1-Sentence-Summary: Start With Why is Simon Sinek’s mission to help others do work, which inspires them, and uses real-world examples of great leaders to show you how they communicate and how you can adopt their mindset to inspire others yourself.
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Favorite quote from the author:
Simon Sinek’s first TEDx talk from 2009 is now the 3rd most watched TED talk of all time, sitting at well over 25 million views. I first came across it in 2012 and was instantly hooked on the idea.
The reason his mantra is so magnetic is that it’s incredibly simple, yet very universal – many of history’s most inspiring leaders seem to have internalized his idea of the golden circle and communicate it the right way.
Here are 3 lessons you should take away from his mission:
- If you want to inspire others, always communicate your why first.
- Excited employees are the best resource for any business.
- You don’t need sleazy sales tactics when you start with why.
Buckle up, it’s about to get inspirational!
Lesson 1: If you want to inspire others, always communicate your why first.
This is Simon’s key idea in a nutshell: “People don’t buy what you do, they buy why you do it.”
Every company in the world knows what they do, which is why it’s the first thing they tell people about. But rationale is a weak way of trying to get us to make decisions, probably the weakest of them all.
That’s because emotions trump reason every time. When we make a decision based on a strong why, we own it.
Only when we know why we do things, will we feel a sense of belonging, and that’s why it’s a much more powerful way of getting us to decide.
Once we are sold on the cause of an idea, we’ll go above and beyond to support it, with our money, with our time, and in the cases of some movements, even with our lives.
Great leaders and companies naturally get this right by starting all communication with why they do things, eventually followed by how they do things, until finally revealing what it is they actually do.
Apple is a great example. First they tell us why they’re here to shake things up, then they tell us how (with easy-to-use, beautifully designed products) and finally we find out what they make: computers, phones, tablets and mp3-players.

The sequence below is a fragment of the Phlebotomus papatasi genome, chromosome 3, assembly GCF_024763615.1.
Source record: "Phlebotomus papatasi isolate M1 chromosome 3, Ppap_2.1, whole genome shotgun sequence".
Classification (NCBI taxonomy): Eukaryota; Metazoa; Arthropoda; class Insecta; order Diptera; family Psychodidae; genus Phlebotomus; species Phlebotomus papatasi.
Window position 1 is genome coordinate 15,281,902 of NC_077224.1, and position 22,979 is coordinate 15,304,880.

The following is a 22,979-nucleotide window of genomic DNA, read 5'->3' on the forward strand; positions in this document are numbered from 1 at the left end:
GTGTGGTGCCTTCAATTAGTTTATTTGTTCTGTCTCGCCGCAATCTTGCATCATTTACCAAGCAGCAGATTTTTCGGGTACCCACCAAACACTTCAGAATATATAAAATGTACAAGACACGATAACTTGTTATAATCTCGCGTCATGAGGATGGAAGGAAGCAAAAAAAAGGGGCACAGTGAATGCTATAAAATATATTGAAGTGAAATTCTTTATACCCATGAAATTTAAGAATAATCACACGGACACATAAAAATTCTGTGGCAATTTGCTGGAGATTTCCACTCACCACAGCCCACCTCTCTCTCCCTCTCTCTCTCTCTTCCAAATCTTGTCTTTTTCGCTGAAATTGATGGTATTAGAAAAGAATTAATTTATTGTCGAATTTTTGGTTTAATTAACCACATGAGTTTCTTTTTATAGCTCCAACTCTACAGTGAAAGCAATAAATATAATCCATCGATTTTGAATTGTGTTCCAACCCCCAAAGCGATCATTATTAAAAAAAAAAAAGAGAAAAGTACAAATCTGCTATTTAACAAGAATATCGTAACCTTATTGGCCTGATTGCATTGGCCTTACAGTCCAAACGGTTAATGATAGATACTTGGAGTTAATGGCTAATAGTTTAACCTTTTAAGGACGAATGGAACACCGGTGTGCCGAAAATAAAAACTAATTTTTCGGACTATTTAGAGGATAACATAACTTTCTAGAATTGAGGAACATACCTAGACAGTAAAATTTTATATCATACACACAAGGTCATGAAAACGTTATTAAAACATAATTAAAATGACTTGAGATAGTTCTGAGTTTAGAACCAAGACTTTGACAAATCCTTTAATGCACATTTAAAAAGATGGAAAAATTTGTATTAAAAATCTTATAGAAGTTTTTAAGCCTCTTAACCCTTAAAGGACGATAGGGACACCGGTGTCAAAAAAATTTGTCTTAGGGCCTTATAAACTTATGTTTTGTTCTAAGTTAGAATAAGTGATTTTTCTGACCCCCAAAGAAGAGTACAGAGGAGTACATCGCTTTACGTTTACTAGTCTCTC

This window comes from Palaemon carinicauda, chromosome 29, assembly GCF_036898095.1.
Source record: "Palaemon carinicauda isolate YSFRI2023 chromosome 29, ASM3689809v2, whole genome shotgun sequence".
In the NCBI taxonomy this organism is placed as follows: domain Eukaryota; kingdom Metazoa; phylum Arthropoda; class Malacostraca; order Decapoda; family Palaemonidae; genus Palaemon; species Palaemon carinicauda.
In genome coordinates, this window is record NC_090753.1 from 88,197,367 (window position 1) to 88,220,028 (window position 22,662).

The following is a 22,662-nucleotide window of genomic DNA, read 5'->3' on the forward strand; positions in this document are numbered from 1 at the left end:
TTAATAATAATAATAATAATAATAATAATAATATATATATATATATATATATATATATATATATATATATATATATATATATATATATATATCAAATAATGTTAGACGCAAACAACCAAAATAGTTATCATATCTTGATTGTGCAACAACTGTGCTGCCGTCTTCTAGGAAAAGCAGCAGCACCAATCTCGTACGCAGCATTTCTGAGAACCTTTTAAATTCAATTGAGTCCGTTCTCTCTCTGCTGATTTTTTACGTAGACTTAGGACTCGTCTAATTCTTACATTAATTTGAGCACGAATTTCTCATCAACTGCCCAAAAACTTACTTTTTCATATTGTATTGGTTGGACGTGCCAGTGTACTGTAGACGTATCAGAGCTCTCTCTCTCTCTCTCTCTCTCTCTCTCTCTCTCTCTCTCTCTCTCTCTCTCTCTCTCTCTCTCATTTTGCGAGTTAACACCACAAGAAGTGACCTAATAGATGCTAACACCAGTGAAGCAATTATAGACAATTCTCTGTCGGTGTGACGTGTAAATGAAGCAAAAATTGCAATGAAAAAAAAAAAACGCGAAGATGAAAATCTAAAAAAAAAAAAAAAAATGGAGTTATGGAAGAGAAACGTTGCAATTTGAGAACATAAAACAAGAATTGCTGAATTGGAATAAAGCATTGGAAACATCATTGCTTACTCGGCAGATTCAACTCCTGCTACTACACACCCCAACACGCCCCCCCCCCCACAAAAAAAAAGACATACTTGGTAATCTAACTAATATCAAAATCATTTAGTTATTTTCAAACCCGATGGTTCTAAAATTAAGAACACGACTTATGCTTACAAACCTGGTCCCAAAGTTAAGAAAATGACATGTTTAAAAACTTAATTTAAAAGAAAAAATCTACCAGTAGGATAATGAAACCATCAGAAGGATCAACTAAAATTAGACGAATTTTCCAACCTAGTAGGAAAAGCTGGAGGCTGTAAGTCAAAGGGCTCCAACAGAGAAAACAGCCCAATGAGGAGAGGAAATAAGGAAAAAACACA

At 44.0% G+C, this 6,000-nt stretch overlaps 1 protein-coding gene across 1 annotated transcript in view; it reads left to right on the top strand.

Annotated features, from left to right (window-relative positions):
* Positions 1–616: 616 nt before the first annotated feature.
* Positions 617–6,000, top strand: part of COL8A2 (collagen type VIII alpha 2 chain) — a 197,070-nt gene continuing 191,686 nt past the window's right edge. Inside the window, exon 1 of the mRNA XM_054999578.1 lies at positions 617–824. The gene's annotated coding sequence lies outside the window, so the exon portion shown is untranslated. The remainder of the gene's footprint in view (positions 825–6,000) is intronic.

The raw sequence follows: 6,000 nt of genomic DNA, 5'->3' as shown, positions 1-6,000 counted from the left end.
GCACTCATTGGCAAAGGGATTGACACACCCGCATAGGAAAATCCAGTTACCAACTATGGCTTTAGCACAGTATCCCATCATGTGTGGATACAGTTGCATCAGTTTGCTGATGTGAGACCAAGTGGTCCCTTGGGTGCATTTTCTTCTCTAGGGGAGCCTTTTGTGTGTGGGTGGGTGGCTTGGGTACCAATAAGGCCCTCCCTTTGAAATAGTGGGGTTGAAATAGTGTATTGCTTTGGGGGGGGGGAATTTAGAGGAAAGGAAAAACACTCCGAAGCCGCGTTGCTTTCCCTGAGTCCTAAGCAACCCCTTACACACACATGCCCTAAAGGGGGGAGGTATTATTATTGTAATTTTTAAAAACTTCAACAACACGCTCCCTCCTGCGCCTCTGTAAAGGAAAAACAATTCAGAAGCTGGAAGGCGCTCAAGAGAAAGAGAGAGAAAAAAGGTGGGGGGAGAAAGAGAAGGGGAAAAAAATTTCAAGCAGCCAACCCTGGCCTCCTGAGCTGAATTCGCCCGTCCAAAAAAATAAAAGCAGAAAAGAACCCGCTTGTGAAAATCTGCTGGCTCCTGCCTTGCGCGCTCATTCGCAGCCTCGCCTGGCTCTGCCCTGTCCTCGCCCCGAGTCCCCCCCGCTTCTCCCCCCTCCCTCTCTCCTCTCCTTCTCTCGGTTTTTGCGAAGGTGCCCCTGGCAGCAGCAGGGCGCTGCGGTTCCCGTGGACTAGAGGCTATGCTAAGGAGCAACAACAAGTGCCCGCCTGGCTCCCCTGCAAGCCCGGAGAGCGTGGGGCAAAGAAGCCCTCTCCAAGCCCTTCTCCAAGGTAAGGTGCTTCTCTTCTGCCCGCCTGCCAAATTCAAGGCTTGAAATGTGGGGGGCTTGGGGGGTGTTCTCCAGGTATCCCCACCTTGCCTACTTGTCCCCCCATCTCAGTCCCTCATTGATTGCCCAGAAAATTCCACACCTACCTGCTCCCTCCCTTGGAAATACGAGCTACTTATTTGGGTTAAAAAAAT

By the time they get to their what, we’re long sold on their cause and are ready to support them in every way we can.
If you want to inspire others, start by telling them why you do things, instead of what you do, and you’ll see a massive change in engagement.
Lesson 2: The best businesses are built by excited employees.
Which business wouldn’t want their employees to go above and beyond for the company’s success?
The way you do it is by building your business around a cause, and then assembling people who share your why.
Instead of relying on big paychecks, threatening deadlines or highly qualified graduates, look for the people who are already motivated by the same reasons as you are and inspire them even more.
Who would you rather have working for you?
Excel pro Johnny, who’s only here to collect his consulting fee, or Lisa, who needs some time to learn, but wants to see the world change in the same way you do?
Hire people for their cause, not their craft, and watch your business bloom.
Lesson 3: When you start with why, there’s no need for sleazy sales tactics.
Why do companies use sales funnels, red discount signs, limited time offers, and social proof to trick you into buying their products?
Because they work!
But sadly, these kinds of psychological manipulations are just as short-lived as the joy these businesses get from making yet another sale.
They don’t create trust, but evoke skepticism and they sure don’t create trusting or loyal customers.
When you start with why and just communicate from the inside out, you’ll build a group of customers that trust you, true fans, 1000 of which can make your business last a lifetime.
They’ll always prefer the product of their favorite creator or company over cheaper or even better solutions, because they believe in you and your why.
So don’t waste time with sleazy sales tactics, spread your why and let true connections follow.
My personal take-aways
Simon’s TED talk made me question a lot of things, and is one of the many bits and pieces that got me started on the path I am on today – towards freedom and work I’m passionate about.
So first of all: go watch his talk – it’ll change your life or at least your perspective on it.
After reading the summary of Leaders Eat Last already, this had to get a re-run. The set of blinks is short, and I’m really curious to see more of the examples that were used there and in his talk, I’m very much inclined to get the book.
He also offers a course, which looks interesting and includes a hard copy of the book. If you want to see “Start With Why” in action, look at the intro video of the course – Simon is a master of communicating his why.
Reading the summary on Blinkist will get you a few extra bits and pieces after watching his talk, but going straight from talk to book makes sense in this case, if you ask me.
What else can you learn from the blinks?
- What happened when Simon found his why
- How the Wright brothers were motivated because they were captivated, not manipulated
- What Simon’s golden circle looks like
- Why businesses are more stable if they start with why
- The reason why Southwest Airlines hired cheerleaders in the 1970’s
- What happens when a company’s why disappears with the founder
Who would I recommend the Start With Why summary to?
The 18 year old high school student at the brink of college, who has a chance to start pursuing a great career early once he finds his why, the 48 year old business owner, who wonders why her employees lack drive recently, and anyone who hasn’t found their why.